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Internet radio stations flourish locally from the comfort of home

Jeremy M. Lazarus | 6/11/2020, 6 p.m.
Homes in South Richmond have quietly been turned into radio stations that broadcast music and other offerings to thousands of ...

Homes in South Richmond have quietly been turned into radio stations that broadcast music and other offerings to thousands of listeners.

Armed with just a computer, microphone and a link to a streaming service, Aaron Crews and Tyronne D. “Tycool” Hinton pump out the music they love on Great Soul Radio at GreatSoulRadio.com.

Meanwhile, near Walmsley Boulevard, P.H. “Cruz” Sherman spends his spare time nurturing Cruz Inc. Radio 102.8 that also can be picked up via the internet on Cruzincradio.com

The stations are products of a broadcast revolution that has expanded radio offerings beyond the dial.

While many stations that have room on the dial also stream, the home-based stations in South Side are examples of stations started by individuals that operate by paying a monthly fee to companies such as Radio King and Live365. The companies use the fees to cover royalty costs and to provide other services, such a 24/7 broadcasting. It also allows the home-based stations to operate without needing a license from the Federal Communications Commission.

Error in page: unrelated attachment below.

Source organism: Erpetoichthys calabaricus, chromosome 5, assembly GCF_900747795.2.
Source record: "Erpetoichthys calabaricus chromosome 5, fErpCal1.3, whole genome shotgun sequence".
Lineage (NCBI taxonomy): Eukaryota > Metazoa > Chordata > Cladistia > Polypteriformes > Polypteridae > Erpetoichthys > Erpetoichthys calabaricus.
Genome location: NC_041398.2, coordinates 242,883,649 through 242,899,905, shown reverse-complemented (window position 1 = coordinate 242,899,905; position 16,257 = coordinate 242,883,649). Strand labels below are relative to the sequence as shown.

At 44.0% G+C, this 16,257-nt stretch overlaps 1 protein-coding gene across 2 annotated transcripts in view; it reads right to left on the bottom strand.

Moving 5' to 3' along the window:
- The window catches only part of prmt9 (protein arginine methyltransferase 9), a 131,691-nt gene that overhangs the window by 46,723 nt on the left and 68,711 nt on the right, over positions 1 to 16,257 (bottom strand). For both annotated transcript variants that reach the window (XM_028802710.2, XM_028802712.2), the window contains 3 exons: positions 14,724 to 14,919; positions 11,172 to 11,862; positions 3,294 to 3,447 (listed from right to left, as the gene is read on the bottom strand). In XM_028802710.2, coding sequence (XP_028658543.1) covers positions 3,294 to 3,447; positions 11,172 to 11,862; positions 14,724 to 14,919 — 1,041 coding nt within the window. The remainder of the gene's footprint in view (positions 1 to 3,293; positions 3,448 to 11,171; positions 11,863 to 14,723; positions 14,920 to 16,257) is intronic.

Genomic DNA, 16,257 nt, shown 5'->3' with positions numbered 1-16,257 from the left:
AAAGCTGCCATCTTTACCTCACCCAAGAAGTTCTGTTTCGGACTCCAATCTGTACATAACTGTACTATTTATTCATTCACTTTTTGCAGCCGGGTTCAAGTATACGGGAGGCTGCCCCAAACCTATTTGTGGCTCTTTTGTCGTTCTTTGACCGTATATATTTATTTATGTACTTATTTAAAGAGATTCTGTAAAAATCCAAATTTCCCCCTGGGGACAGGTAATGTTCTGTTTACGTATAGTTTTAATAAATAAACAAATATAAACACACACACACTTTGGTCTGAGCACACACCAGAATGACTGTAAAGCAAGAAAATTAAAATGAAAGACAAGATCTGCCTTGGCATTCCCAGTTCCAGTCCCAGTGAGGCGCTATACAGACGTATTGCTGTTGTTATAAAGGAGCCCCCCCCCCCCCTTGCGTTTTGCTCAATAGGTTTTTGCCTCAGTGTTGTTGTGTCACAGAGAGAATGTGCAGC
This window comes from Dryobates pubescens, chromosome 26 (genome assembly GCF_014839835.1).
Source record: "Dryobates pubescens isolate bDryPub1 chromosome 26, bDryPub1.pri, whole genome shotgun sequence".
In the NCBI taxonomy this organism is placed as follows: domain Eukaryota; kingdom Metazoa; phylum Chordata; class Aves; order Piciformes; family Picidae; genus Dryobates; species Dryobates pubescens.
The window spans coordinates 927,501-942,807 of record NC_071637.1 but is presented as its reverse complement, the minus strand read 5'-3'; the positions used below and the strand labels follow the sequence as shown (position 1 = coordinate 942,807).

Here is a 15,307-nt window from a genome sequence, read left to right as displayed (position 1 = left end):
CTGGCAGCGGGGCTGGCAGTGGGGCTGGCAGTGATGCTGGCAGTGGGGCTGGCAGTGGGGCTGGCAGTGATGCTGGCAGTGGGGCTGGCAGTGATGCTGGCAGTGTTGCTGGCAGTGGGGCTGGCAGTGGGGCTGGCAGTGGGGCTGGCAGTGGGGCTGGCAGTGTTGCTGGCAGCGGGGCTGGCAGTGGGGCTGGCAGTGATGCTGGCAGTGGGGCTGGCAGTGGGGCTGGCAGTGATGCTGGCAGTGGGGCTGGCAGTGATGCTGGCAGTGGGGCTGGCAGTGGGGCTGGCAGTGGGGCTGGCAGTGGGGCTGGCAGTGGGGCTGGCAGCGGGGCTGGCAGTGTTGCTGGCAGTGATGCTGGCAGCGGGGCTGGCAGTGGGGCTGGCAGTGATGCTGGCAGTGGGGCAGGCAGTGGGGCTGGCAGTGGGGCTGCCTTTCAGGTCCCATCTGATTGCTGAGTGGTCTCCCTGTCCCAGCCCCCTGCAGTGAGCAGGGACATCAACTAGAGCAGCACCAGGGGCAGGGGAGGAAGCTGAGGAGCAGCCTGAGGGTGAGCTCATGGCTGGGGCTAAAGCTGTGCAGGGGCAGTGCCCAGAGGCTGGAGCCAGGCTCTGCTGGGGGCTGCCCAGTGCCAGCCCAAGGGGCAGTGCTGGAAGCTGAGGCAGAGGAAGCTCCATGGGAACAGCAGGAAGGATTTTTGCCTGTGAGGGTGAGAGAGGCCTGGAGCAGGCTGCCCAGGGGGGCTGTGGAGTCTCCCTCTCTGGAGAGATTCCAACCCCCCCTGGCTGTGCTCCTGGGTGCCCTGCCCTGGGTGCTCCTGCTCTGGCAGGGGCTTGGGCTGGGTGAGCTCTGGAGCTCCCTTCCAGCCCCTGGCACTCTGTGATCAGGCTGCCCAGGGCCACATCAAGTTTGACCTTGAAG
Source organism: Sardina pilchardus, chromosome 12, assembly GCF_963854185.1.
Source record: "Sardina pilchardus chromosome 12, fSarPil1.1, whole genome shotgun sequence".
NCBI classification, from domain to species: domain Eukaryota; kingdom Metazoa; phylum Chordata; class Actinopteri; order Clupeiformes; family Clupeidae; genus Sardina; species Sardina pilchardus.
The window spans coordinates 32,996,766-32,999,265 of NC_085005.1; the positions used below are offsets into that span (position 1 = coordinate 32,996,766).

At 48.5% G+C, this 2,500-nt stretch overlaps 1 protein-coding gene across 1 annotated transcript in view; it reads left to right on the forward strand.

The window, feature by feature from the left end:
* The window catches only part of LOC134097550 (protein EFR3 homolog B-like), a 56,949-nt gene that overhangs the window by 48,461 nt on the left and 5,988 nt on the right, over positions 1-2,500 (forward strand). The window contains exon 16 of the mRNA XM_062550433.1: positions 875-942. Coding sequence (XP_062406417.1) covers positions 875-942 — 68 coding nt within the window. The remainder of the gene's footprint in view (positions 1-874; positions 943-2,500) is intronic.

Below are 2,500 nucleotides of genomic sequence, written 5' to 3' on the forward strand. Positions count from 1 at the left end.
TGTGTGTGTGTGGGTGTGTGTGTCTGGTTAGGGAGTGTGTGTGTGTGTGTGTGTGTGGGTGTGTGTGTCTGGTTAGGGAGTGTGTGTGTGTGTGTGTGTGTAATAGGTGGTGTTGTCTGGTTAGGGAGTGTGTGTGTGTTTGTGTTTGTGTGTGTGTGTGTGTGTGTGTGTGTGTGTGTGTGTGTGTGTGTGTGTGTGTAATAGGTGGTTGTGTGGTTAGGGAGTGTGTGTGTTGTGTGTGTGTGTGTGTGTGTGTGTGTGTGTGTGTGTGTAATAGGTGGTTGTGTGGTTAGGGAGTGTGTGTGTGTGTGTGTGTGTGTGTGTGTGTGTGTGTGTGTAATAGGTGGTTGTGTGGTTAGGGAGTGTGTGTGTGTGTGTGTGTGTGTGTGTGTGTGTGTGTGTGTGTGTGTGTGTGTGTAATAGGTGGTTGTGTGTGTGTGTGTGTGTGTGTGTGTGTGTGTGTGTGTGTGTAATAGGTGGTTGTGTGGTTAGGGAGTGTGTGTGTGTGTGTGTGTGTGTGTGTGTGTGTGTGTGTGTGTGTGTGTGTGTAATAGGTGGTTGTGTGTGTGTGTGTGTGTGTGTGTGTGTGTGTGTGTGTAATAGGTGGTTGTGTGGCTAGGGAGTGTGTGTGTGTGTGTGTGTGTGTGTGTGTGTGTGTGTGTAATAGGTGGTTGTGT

Mr. Sherman, a 58-year-old former minister and teacher who now develops databases for customers of a medical supply company, got involved in internet radio in 2010 after being invited to be a guest on a Houston-based station. The host encouraged him to start his own station.

He began with a talk show on BlogTalk Radio. He was able to get celebrities to come on and began attracting an audience. His station now features mostly music ranging from smooth jazz to gospel, but he also provides sports news, financial advice and information for variety.

Through the years, Mr. Sherman has recruited at least 30 volunteers who like the station to promote Cruz Inc. Radio on social media accounts. Team members also benefit when they recruit business sponsors and advertisers.

That was decision time, Mr. Hinton said. Eager to keep going, he created Great Soul Radio, which plays throwback jams, chart toppers and listener favorites. He now serves as executive producer of the operation, with Mr. Crews as a loyal partner.

He is an affiliate of Radio King, which has more than 3,500 stations. He’s proud that his station ranks in the top 65 — sometimes in the top 55 — with an estimated 10,000 listeners a week.

For now, neither of the two stations, nor most of the niche stations others have created, has represented a threat to established on-air stations.

For Mr. Crews and Mr. Hinton, this is an opportunity to live out their dreams.

Growing up, Mr. Crews said he always admired the on-air personalities on local black radio stations such as WANT. He wanted to be like them, he said.

Mr. Sherman estimates that he likely would need an average of 50,000 listeners for the station to begin making money, a big jump.

That’s also the case with Mr. Hinton.

And he cautions that getting on the air is easier than staying on the air. He points out that he spends many hours engaged in station management and marketing.

Now they have their own station and their own shows done via computers from their own homes.

They got their start on an internet station that eventually shut down.

“It sounds easy, but it is a lot of work,” he said. “You have to be committed.”